Update: We've announced a $1,000 prize for early experimentation with Squiggle.

Introduction

Squiggle is a special-purpose programming language for probabilistic estimation[1]. Think: "Guesstimate as a programming language." Squiggle is free and open-source.

Our team has been using Squiggle for QURI estimations for the last few months and found it very helpful. The Future Fund recently began experimenting with Squiggle for estimating the value of different grants.

Now we're ready for others publicly to begin experimenting with it. The core API should be fairly stable; we plan to add functionality but intend to limit breaking changes[2].

We'll do our best to summarize Squiggle for a diverse audience. If any of this seems intimidating, note that Squiggle can be used in ways not much more advanced than Guesstimate. If it looks too simple, feel free to skim or read the docs directly.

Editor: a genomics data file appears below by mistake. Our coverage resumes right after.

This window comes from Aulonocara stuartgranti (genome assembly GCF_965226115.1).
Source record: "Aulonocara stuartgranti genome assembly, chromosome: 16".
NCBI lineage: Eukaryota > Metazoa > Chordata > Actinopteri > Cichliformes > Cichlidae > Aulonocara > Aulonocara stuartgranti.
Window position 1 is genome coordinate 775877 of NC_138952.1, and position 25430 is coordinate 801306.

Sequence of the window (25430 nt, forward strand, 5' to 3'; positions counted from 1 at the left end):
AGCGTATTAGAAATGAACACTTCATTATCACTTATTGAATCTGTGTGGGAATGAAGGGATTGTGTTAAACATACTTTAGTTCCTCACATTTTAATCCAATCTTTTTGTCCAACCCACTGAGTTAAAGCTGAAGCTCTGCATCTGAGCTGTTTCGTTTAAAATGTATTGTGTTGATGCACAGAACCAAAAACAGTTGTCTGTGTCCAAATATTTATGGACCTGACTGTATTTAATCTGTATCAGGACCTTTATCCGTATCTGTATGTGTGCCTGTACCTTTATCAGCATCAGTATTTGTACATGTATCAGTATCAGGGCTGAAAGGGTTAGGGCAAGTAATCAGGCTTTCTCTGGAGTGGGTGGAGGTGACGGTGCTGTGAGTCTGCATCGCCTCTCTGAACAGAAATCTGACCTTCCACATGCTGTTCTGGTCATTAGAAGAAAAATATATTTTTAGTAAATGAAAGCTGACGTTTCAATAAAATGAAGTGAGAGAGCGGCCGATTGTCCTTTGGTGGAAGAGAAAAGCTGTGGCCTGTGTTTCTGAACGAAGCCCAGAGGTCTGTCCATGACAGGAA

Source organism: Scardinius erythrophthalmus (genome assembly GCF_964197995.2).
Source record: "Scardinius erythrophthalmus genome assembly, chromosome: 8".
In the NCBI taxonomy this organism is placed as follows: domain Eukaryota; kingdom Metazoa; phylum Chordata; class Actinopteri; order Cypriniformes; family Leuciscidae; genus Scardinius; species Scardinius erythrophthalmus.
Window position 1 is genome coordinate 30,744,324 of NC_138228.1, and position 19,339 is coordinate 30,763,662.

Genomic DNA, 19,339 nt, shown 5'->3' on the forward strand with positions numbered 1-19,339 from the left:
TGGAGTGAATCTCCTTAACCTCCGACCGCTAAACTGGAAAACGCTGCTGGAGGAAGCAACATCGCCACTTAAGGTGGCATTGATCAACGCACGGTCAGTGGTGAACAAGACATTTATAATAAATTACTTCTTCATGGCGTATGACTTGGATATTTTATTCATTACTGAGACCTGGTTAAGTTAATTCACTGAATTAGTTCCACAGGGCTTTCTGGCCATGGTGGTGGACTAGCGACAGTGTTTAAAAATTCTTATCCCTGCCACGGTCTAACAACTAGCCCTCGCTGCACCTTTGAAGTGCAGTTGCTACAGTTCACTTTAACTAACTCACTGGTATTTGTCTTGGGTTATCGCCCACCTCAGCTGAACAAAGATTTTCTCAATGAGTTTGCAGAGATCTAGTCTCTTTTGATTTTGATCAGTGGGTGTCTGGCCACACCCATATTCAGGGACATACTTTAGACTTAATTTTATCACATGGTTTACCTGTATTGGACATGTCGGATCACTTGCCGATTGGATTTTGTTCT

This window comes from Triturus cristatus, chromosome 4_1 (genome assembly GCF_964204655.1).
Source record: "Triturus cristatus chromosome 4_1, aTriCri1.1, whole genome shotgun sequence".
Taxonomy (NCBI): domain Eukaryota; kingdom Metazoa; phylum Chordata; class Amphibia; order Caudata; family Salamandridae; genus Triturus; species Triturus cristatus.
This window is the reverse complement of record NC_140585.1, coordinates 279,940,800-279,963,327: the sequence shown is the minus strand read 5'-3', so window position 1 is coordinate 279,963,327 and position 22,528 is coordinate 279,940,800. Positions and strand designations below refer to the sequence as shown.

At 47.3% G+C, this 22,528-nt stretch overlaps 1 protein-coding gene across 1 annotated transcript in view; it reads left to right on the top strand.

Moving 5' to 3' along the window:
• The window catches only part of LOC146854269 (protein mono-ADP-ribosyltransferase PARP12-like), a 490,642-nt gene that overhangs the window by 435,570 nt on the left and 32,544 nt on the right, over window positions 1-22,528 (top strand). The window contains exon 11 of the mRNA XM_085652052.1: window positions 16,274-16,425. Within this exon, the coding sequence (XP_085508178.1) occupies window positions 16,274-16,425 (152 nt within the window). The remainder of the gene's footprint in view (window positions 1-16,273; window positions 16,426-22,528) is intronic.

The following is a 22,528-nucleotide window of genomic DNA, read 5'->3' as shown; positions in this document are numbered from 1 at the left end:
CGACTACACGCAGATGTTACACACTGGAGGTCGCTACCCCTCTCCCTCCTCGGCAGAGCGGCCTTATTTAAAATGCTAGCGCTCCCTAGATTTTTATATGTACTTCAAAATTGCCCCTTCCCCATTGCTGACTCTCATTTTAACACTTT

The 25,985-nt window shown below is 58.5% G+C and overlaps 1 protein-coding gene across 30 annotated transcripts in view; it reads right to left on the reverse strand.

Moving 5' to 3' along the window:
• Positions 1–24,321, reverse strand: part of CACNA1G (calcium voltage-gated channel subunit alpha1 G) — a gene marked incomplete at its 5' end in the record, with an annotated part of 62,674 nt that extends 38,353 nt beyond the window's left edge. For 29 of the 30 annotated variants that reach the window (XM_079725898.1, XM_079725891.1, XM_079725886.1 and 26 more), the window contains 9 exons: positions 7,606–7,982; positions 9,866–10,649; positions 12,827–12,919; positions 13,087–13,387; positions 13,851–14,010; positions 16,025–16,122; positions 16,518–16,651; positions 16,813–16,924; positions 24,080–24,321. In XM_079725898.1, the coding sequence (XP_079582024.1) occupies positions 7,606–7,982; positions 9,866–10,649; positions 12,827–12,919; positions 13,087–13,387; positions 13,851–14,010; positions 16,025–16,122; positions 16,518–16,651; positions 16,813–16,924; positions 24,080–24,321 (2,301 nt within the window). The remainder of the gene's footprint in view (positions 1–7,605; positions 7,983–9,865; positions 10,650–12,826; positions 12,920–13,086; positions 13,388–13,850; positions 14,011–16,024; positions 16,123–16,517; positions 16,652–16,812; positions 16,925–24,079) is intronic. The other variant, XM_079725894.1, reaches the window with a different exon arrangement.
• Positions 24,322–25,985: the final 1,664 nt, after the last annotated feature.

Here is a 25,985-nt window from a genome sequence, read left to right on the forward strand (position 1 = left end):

Work on Squiggle!

We're looking to hire people to work on Squiggle for the main tooling. We're also interested in volunteers or collaborators for the ecosystem (get in touch!). 

Public Website, Github Repo, Previous LessWrong Sequence 

What Squiggle is and is not

What Squiggle Is

  • A simple programming language for doing math with probability distributions.
  • An embeddable language that can be used in Javascript applications. This means you can use Squiggle directly in other websites.
  • A tool to encode functions as forecasts that can be embedded in other applications.

What Squiggle Is Not

  • A complete replacement for enterprise Risk Analysis tools. (See Crystal Ball, @Risk, Lumina Analytica)
  • A probabilistic programming language. Squiggle does not support Bayesian inference. (Confusingly, "Probabilistic Programming Language" really refers to this specific class of language and is distinct from "languages that allow for using probability.")